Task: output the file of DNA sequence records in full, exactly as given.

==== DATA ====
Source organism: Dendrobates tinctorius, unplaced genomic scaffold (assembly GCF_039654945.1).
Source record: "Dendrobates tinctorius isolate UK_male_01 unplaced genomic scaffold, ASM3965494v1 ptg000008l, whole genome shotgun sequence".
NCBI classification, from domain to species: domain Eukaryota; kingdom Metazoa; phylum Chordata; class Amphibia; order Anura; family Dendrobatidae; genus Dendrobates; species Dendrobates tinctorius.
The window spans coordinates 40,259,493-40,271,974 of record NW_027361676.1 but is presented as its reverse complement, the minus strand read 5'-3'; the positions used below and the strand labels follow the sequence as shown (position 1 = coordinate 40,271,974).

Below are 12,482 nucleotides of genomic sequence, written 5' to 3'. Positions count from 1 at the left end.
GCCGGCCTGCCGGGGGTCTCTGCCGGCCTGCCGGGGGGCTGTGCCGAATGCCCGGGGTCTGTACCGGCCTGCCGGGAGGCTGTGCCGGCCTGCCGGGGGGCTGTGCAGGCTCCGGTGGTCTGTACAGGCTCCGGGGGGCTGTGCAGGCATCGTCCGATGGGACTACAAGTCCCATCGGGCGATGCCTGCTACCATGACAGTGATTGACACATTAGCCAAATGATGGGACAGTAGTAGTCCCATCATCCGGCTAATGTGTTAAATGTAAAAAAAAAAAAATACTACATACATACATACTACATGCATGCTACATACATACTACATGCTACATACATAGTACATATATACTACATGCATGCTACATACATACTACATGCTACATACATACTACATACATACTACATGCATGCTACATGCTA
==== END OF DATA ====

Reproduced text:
Source organism: Dendrobates tinctorius, unplaced genomic scaffold (assembly GCF_039654945.1).
Source record: "Dendrobates tinctorius isolate UK_male_01 unplaced genomic scaffold, ASM3965494v1 ptg000008l, whole genome shotgun sequence".
NCBI classification, from domain to species: domain Eukaryota; kingdom Metazoa; phylum Chordata; class Amphibia; order Anura; family Dendrobatidae; genus Dendrobates; species Dendrobates tinctorius.
The window spans coordinates 40,259,493-40,271,974 of record NW_027361676.1 but is presented as its reverse complement, the minus strand read 5'-3'; the positions used below and the strand labels follow the sequence as shown (position 1 = coordinate 40,271,974).

Below are 12,482 nucleotides of genomic sequence, written 5' to 3'. Positions count from 1 at the left end.
GCCGGCCTGCCGGGGGTCTCTGCCGGCCTGCCGGGGGGCTGTGCCGAATGCCCGGGGTCTGTACCGGCCTGCCGGGAGGCTGTGCCGGCCTGCCGGGGGGCTGTGCAGGCTCCGGTGGTCTGTACAGGCTCCGGGGGGCTGTGCAGGCATCGTCCGATGGGACTACAAGTCCCATCGGGCGATGCCTGCTACCATGACAGTGATTGACACATTAGCCAAATGATGGGACAGTAGTAGTCCCATCATCCGGCTAATGTGTTAAATGTAAAAAAAAAAAAATACTACATACATACATACTACATGCATGCTACATACATACTACATGCTACATACATAGTACATATATACTACATGCATGCTACATACATACTACATGCTACATACATACTACATACATACTACATGCATGCTACATGCTA